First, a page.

Monthly Archives: May 2013

The “GROT” – A new rotation file format for GPlates

I had written earlier about the new file format (“GROT” – pronounced g-rot) for GPlates rotation files. After probably 3 decades of plain text rotation files with freeform comments, things like direct links to DOIs and bibliographies, structured document metadata and the option to include Hellinger style rotation statistics in the rotation files finally arrive in the plate tectonic reconstruction world 2.0. The technical details of the new format are described in a supplementary PDF to the GPGIM Paper by Michael Chin. Now, the next release of GPlates will be able to read and write those files natively, below are a few screenshots (the release of GPlates v1.3 is pending). But first – what is metadata and why could it potentially be useful in the context of plate tectonic rotation models? Here’s a little description from the Dublin Core website:

The word “metadata” means “data about data”. Metadata articulates a context for objects of interest — “resources” such as MP3 files, library books, or satellite images — in the form of “resource descriptions”. As a tradition, resource description dates back to the earliest archives and library catalogs. The modern “metadata” field that gave rise to Dublin Core and other recent standards emerged with the Web revolution of the mid-1990s.

Now, such information is important when it comes to the ‘semantic web’ and having machines to process such files – something Matt Hall from Agile recently commented on “Machines can read, too“). This means there is information about the author, access rights, description of the content and coverage (spatial and temporal) and contributors (where there is no publication for a rotation sequence yet), plus some info on how to programmatically process the data, encoded. The GROT format is naturally not as engineered as GPlates’ GPML files or GeoSciML, but I think it strikes a good balance between easy enough to edit by hand in a text editor while maintaining some structure in order to automatically process the file content.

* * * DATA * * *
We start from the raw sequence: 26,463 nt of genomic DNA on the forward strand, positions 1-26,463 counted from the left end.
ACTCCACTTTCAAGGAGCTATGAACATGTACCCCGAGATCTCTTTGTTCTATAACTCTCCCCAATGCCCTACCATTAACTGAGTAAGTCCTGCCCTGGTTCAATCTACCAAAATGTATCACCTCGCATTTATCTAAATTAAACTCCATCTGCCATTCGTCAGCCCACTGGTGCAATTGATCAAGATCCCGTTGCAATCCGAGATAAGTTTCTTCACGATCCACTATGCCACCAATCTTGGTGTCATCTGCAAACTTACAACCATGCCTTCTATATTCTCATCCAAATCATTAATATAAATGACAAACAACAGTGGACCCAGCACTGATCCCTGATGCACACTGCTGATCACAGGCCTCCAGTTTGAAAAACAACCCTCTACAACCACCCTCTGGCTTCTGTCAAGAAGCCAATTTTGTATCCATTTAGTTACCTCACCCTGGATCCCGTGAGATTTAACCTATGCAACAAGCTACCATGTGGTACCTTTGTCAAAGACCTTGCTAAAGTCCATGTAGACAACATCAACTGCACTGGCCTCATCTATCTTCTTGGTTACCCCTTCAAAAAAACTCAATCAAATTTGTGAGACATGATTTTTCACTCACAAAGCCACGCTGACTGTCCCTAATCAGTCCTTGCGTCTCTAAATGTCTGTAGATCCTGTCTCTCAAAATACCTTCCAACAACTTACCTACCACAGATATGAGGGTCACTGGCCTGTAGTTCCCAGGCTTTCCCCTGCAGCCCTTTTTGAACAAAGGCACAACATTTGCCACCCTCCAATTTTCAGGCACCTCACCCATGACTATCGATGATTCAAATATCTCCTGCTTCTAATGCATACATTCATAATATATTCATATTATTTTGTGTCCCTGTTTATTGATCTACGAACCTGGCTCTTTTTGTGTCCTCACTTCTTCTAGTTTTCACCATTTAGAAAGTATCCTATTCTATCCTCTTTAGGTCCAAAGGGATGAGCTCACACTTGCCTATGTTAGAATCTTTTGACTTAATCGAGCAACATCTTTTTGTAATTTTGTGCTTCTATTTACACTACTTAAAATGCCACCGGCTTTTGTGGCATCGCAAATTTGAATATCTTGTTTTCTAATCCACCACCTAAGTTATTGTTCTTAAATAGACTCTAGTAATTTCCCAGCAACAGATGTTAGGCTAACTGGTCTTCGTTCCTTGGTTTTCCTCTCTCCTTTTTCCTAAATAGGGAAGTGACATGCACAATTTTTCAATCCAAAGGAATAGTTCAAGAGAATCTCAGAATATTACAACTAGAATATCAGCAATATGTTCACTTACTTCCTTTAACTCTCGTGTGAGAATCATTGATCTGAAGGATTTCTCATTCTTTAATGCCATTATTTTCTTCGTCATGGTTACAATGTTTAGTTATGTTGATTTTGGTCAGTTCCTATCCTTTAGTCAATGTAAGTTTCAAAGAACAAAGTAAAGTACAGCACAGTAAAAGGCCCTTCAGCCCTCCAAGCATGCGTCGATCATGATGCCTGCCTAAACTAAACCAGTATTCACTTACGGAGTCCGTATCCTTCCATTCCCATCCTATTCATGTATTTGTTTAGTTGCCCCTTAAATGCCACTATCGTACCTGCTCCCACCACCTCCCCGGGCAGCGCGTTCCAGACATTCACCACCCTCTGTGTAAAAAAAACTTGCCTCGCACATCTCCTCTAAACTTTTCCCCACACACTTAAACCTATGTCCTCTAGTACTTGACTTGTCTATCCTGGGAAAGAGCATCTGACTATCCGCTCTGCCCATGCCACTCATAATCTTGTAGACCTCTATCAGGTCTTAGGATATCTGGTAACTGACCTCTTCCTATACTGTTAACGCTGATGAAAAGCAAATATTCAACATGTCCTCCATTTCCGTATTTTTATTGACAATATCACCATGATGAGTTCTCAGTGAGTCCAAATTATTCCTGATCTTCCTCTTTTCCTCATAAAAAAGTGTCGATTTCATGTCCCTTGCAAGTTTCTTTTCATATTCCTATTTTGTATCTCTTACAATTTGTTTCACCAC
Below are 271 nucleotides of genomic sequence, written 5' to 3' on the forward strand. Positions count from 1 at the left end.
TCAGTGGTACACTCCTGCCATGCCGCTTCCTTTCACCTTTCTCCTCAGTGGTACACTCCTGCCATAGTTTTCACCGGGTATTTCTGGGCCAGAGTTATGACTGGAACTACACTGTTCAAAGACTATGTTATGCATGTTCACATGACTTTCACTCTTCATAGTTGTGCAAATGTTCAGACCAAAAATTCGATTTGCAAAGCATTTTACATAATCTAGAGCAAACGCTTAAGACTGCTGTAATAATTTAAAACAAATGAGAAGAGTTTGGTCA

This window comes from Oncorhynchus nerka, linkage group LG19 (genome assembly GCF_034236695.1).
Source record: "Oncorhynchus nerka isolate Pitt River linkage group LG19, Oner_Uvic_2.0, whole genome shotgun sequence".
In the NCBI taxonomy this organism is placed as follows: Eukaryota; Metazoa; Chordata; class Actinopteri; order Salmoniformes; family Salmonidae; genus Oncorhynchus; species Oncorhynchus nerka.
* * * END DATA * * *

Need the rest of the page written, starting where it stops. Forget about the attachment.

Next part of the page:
Here’s a little talk through the new features of the GROT files – nothing seems to have changed in the Total Reconstruction Sequence View in GPlates apart from an additional ‘Show metadata’ button at the right hand side of the window (the column names you see in the window are from an earlier development version and will not show up in the pending release version):

So far nothing seems to have changed in the "View Total Reconstruction Sequences" window

So far nothing seems to have changed in the “View Total Reconstruction Sequences” window (the column names shown were only in a development version and will not be in the release candidate of GPlates)

Now, if the individual sequences are expanded, the metadata is revealed and the individual columns populated:

However, when expanding the individual sequences you are now exposing chunky parts of metadata for each moving plate rotation sequence or the individual rotation.

However, when expanding the individual sequences you are now exposing chunky parts of metadata for each moving plate rotation sequence or the individual rotation – again this was only in an earlier development version and will not be in release 1.3.